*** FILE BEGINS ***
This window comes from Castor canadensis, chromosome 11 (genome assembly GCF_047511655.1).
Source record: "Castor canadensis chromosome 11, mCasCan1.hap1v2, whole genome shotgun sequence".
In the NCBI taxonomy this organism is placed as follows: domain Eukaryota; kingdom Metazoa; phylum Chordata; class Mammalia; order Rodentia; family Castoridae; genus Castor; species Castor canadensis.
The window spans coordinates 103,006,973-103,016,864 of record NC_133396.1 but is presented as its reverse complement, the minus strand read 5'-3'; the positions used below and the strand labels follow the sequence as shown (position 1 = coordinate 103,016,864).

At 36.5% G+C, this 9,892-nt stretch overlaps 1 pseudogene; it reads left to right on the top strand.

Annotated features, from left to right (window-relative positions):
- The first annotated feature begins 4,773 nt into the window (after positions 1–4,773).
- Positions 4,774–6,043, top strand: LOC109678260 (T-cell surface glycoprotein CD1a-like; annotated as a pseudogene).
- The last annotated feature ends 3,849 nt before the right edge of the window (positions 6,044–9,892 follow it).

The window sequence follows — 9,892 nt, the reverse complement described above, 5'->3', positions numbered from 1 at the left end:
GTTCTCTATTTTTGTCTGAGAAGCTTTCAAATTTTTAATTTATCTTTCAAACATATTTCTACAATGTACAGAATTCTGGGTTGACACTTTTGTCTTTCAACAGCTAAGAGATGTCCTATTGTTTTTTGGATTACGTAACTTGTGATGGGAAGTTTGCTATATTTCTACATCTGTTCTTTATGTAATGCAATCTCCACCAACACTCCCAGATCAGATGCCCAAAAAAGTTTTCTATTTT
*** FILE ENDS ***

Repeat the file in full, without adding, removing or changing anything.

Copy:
This window comes from Castor canadensis, chromosome 11 (genome assembly GCF_047511655.1).
Source record: "Castor canadensis chromosome 11, mCasCan1.hap1v2, whole genome shotgun sequence".
In the NCBI taxonomy this organism is placed as follows: domain Eukaryota; kingdom Metazoa; phylum Chordata; class Mammalia; order Rodentia; family Castoridae; genus Castor; species Castor canadensis.
The window spans coordinates 103,006,973-103,016,864 of record NC_133396.1 but is presented as its reverse complement, the minus strand read 5'-3'; the positions used below and the strand labels follow the sequence as shown (position 1 = coordinate 103,016,864).

At 36.5% G+C, this 9,892-nt stretch overlaps 1 pseudogene; it reads left to right on the top strand.

Annotated features, from left to right (window-relative positions):
- The first annotated feature begins 4,773 nt into the window (after positions 1–4,773).
- Positions 4,774–6,043, top strand: LOC109678260 (T-cell surface glycoprotein CD1a-like; annotated as a pseudogene).
- The last annotated feature ends 3,849 nt before the right edge of the window (positions 6,044–9,892 follow it).

The window sequence follows — 9,892 nt, the reverse complement described above, 5'->3', positions numbered from 1 at the left end:
GTTCTCTATTTTTGTCTGAGAAGCTTTCAAATTTTTAATTTATCTTTCAAACATATTTCTACAATGTACAGAATTCTGGGTTGACACTTTTGTCTTTCAACAGCTAAGAGATGTCCTATTGTTTTTTGGATTACGTAACTTGTGATGGGAAGTTTGCTATATTTCTACATCTGTTCTTTATGTAATGCAATCTCCACCAACACTCCCAGATCAGATGCCCAAAAAAGTTTTCTATTTT